on June 23, 2011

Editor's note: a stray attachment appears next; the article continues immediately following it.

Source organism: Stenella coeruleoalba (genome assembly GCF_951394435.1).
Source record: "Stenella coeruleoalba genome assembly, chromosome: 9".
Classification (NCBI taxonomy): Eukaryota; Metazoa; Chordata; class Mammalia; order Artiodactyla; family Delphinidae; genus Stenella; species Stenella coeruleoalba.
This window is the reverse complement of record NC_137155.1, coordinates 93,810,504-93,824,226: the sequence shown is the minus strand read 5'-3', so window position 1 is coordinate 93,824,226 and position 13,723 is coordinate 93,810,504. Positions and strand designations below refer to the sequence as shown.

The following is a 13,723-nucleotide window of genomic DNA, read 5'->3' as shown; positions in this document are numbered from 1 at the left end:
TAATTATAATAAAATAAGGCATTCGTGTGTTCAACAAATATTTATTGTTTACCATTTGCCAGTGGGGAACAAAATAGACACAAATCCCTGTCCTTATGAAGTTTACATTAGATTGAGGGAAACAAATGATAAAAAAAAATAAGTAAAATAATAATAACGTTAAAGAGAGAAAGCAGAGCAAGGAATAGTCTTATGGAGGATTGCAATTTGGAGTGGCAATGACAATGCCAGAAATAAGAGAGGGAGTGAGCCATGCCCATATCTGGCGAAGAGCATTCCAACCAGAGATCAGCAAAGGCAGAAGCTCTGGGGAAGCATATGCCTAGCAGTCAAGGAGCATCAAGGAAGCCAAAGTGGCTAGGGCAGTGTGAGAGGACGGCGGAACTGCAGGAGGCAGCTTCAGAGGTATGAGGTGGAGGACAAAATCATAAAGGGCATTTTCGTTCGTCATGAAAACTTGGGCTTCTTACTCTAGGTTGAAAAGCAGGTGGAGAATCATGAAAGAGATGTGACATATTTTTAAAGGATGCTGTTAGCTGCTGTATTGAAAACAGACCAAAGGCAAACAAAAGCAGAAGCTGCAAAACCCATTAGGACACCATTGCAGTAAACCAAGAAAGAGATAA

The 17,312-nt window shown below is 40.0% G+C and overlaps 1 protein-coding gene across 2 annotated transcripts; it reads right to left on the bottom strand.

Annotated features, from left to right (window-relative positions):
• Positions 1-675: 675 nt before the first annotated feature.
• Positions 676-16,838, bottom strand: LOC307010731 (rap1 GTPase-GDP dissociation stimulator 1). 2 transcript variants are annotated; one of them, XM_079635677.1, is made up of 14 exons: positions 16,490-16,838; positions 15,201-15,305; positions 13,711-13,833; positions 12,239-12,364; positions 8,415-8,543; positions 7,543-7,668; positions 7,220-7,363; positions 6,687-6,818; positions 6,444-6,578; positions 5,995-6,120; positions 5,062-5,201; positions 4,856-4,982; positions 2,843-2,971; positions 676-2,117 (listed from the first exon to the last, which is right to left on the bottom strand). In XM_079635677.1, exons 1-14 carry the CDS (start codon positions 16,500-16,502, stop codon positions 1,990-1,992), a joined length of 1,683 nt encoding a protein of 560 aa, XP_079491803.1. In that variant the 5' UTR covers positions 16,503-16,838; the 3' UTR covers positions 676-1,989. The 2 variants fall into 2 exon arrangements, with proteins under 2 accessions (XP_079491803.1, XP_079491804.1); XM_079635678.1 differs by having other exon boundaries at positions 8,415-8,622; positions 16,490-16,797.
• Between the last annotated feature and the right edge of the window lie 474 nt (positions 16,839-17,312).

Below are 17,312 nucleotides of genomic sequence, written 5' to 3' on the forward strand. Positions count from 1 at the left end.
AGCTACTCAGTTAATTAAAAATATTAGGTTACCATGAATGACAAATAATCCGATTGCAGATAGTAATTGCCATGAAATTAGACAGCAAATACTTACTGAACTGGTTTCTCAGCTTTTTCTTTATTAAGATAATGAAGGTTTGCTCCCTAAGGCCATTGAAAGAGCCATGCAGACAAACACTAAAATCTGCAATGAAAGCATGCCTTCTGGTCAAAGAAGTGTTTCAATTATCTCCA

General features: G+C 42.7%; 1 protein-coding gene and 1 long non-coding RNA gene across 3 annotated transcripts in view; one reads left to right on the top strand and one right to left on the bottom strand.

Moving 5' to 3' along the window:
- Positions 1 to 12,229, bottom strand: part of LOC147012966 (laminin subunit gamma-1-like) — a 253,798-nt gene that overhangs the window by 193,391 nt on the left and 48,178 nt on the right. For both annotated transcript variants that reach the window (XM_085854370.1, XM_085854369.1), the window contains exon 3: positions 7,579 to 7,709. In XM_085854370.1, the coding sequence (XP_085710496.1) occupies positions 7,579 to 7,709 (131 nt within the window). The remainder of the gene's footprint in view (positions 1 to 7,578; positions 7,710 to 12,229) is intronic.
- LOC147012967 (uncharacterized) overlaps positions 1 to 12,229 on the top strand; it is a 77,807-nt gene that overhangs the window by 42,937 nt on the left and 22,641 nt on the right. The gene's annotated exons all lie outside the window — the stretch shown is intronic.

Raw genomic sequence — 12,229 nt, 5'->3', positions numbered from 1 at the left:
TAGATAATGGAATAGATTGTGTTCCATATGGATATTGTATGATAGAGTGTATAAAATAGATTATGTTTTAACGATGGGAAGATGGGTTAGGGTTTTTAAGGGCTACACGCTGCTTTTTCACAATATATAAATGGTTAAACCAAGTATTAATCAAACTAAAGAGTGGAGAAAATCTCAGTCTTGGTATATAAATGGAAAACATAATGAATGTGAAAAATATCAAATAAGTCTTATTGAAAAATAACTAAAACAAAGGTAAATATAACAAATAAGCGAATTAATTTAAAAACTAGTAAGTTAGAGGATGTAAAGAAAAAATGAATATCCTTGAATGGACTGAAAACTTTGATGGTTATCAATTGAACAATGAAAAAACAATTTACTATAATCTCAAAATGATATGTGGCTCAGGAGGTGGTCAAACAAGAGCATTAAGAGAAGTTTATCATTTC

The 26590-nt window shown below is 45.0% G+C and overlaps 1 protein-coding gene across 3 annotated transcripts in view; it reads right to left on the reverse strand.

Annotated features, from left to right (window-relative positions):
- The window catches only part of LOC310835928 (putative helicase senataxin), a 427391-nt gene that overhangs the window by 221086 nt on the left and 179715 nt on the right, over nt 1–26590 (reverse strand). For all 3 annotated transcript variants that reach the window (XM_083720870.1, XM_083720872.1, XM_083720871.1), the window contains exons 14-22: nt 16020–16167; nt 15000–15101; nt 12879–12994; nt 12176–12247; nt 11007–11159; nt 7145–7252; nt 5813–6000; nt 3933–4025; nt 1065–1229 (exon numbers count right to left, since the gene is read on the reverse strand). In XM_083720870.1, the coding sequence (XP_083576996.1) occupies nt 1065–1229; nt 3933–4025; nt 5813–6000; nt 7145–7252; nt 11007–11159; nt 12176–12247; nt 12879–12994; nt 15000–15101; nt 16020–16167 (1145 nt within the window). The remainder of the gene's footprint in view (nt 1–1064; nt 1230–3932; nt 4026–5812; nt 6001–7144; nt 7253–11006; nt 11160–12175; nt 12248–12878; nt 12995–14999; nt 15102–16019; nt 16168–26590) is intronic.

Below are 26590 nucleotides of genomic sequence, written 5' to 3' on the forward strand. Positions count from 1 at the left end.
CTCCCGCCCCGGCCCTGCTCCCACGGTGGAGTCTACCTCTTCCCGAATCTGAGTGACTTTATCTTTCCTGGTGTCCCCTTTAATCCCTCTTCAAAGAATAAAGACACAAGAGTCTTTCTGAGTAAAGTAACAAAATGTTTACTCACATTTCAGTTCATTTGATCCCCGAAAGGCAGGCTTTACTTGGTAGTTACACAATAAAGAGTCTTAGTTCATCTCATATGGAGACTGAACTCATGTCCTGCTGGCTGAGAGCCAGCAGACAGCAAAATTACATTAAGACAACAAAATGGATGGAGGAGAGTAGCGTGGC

The impact on Miami by Cubans is huge. They are the largest and most visible ethnic group in the city. The initial home of Miami Cubans was a few miles west of Downtown, in what became known as Little Havana.They say that if you have never been to Cuba, come here, and you will have come close. The sounds, tastes, smells and rhythms are all reminiscent of Cuba.Predominantly a working class area, it is the core today of Miami's Hispanic community. Many successful Cuban Americans have moved elsewhere in the city to be replaced by immigrants from other parts of Central America, especially Nicaragua.Spanish is the language that predominates - street signs are in English and Spanish. Some say you do not have to speak a word of English to live an independent life here.Little Havana is not that picturesque. Do not expect Disneyland with Latin flair - this is real life Miami. There is however, great and inexpensive food; distinctive art; cigars; strong Cuban coffee and a unique and wonderful atmosphere. The streets, parks, memorials, shops and food all reflect the Cuban experience. It is a world away from South Beach.Do not wander around this area at night though. Apparently crime rates are high then and gang activity is a concern. We found it to be perfectly safe and the people very friendly during the daytime.The main street is 8th Street or Calle Ocho, where authentic Latin shops and restaurants abound. Stroll down Calle Ocho from 12th to 17th Avenues and look around. The cafes all sell guava pastries and rose petal flan, there are tropical fruit stands with vendors hacking the tops of coconuts with machetes, thimble sized cups of Cuban coffee are passed through the open windows of coffee shops and there are small galleries selling modern art.Cuban Memorial Boulevard is the stretch of SW13th Avenue, south of Calle Ocho. A cluster of memorials underscores the Cuban-American presence in Miami. An eternal flame burns in memory of those who died at the Bay of Pigs on 17 April 1961 during the abortive invasion of Cuba by trained US Cuban exiles. Veterans of the landing gather here for each anniversary to make all night long pledges of patriotism.Look at the massive ceiba tree here with its large above ground roots. You might see piles of chicken bones - these are ritual sacrifices by practitioners of the Afro-Cuban religion of Santeria. The Paseo de los Estrellas (Walk of Stars) is a few steps away. It is a pavement embedded with stars honouring Hispanic celebrities including Julio Iglesias and Gloria Estefan.At Domino Park (Maximo Gomez Park to give it its proper name), seniors bask in the sun and play dominoes; at corner bodegas and coffee shops around here, regulars share neighbourhood gossip.The sounds are salsa and meringue pouring out of shops and restaurants. There is the constant backbeat of people speaking Spanish and the occasional rooster crowing. Everywhere you can smell tobacco, Cuban coffee and a whiff of tropical fruit. No visit to Miami would be complete without going to Little Havana. It has a wonderful, foreign feel, even amid cosmopolitan Miami.
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